New York Cardinal Timothy Dolan celebrates Easter Mass at St. Patrick's Cathedral April 12 during the coronavirus pandemic. (CNS/Reuters/Jeenah Moon)
Appearing on the CBS newsmagazine "60 Minutes," Cardinal Timothy Dolan of New York said faith is key, even as people are in isolation from others as a result of the stay-at-home orders imposed to slow a worsening of the coronavirus pandemic.
"Just as you have faith that the person you love is still enjoying eternal life and is still with you, so our faith needs to kick in that even if we can't be next to Mom and Dad or Grandma and Grandpa and even if we can't embrace the family at a time of mourning, our faith tells us we're still united. We're still together," Dolan said in the "60 Minutes" installment that aired on Easter, April 12.
"Faith, of course, doesn't depend on things physical. And we have faith these days that even though we can't sadly get to the synagogue or to our parish churches, we can still be in union with God through prayer, through sincerity, through earnestness, through charity to others," the cardinal said in the interview, a transcript of which was provided by CBS News.
"And, thanks be to God, so many are using the technological advances that we have, livestreaming, radio, TV, you name it. People are -- are plugging in it, at overwhelming numbers to be part of a community at Easter."
Dolan, interviewed by "60 Minutes" correspondent Margaret Brennan, said he has told those in mourning over COVID-19 deaths that "your grief is complicated because not only have you lost someone you cherish, you were even unable to be next to them in their last moments. And you're unable even to, to mourn and cry and hug one another here at graveside."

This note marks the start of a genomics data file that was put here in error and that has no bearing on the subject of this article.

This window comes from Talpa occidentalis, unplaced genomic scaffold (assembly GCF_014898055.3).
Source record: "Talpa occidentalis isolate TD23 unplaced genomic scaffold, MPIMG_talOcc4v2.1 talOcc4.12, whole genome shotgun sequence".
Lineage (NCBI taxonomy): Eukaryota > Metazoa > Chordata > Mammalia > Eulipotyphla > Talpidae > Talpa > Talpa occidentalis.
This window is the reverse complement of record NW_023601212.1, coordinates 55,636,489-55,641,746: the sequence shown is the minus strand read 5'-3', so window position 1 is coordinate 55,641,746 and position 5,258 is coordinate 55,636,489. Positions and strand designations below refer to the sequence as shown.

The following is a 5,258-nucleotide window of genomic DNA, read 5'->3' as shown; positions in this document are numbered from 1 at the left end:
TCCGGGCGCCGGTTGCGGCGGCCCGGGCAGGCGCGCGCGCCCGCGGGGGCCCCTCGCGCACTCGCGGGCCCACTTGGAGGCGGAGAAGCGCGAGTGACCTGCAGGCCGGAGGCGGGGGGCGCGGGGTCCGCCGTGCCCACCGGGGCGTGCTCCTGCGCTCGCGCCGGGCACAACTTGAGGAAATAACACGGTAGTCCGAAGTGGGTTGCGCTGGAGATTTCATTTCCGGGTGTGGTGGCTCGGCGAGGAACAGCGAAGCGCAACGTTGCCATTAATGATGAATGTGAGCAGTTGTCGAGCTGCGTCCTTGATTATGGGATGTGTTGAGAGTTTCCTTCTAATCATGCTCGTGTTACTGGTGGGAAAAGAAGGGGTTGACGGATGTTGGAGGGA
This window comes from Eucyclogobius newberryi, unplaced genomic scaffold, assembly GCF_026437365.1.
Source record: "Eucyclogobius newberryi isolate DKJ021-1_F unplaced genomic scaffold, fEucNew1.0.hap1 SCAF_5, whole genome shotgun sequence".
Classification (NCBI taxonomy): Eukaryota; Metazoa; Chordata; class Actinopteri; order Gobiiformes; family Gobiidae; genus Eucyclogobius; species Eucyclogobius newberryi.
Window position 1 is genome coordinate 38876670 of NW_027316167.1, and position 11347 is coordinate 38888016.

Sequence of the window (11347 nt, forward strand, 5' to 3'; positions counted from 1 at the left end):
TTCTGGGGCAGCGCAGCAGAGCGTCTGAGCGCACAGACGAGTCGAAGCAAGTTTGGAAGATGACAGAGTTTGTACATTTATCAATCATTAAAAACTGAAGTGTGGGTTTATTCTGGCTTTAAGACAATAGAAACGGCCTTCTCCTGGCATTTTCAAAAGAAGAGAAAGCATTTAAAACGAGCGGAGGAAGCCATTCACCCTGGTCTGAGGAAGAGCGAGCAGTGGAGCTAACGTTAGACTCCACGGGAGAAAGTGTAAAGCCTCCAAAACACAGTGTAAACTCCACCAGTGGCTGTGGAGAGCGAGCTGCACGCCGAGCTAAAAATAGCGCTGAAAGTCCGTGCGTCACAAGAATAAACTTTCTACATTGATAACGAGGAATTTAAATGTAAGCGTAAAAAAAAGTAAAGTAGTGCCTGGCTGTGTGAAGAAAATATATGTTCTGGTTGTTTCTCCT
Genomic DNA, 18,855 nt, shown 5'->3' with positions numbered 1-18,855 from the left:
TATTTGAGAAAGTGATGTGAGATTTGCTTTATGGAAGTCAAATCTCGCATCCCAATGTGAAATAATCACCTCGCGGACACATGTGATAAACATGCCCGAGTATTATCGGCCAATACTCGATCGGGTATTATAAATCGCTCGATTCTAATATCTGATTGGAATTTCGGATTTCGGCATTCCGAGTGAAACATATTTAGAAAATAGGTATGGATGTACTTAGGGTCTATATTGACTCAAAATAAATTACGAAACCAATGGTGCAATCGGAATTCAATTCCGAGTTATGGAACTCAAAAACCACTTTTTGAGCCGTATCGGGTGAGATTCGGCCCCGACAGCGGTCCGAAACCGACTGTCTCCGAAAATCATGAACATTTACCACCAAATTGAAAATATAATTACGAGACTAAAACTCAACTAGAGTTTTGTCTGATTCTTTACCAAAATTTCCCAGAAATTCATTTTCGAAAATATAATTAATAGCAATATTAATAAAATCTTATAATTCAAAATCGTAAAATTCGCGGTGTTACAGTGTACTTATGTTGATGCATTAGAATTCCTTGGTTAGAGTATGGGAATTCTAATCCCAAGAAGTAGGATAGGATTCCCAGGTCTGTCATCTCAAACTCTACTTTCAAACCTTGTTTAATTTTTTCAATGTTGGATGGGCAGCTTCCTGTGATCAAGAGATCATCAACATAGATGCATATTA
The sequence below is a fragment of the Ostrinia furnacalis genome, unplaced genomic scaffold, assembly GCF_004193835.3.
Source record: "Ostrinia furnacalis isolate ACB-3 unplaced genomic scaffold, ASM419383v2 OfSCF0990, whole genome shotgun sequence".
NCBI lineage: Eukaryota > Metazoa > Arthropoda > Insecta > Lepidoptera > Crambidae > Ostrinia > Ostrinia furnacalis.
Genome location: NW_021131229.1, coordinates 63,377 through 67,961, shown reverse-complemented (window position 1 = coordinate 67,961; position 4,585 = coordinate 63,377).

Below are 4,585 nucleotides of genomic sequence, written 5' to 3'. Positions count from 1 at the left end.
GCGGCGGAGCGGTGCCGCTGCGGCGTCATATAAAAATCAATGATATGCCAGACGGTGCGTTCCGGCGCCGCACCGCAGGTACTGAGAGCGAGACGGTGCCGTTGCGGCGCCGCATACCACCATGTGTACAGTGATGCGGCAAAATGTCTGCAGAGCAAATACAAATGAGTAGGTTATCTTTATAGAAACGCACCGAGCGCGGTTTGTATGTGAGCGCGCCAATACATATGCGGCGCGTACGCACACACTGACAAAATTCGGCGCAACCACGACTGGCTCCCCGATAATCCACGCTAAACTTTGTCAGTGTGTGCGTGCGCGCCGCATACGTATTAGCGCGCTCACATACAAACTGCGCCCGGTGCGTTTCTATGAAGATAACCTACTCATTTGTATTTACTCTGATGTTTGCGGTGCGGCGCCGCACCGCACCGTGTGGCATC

He added, "This is an extended, enhanced, deepened sense of grief, which I hope whenever we got that loss, whenever we got that emptiness, you know, who wants to fill it: God. So I'm hoping it's an invitation from him that as we're empty, he will fill."
Asked by Brennan what Pope Francis meant in a recent interview when he said that the time of coronavirus is "a time for integrity," Dolan replied, in part: "When things come together and when that flows out to the way we love and treat other people, as we see so radiantly all over in our health care workers and our first responders and in neighbors who are looking out for one another, shopping, checking on one another. I think we've got an integrity, a connectiveness, a unity of purpose. And I am rather confident that's what Pope Francis meant."
As for the reopening of churches, Dolan said, "God gave us common sense, and God told us we have to pay attention to the common good. The decision that I would make about opening our churches and please God it's as soon as can be, is that we have to listen to the experts."
He added, "God gave us a brain. And part of the way he answers prayers is in the direction, the guidance, the illumination that we get from other people. ... And that's what I say to God's people who today are really missing (church) -- they want to get in the car and drive around until they find a church open. God is telling us use your brain. Use your prudence. Use your common sense. Don't tempt the Lord."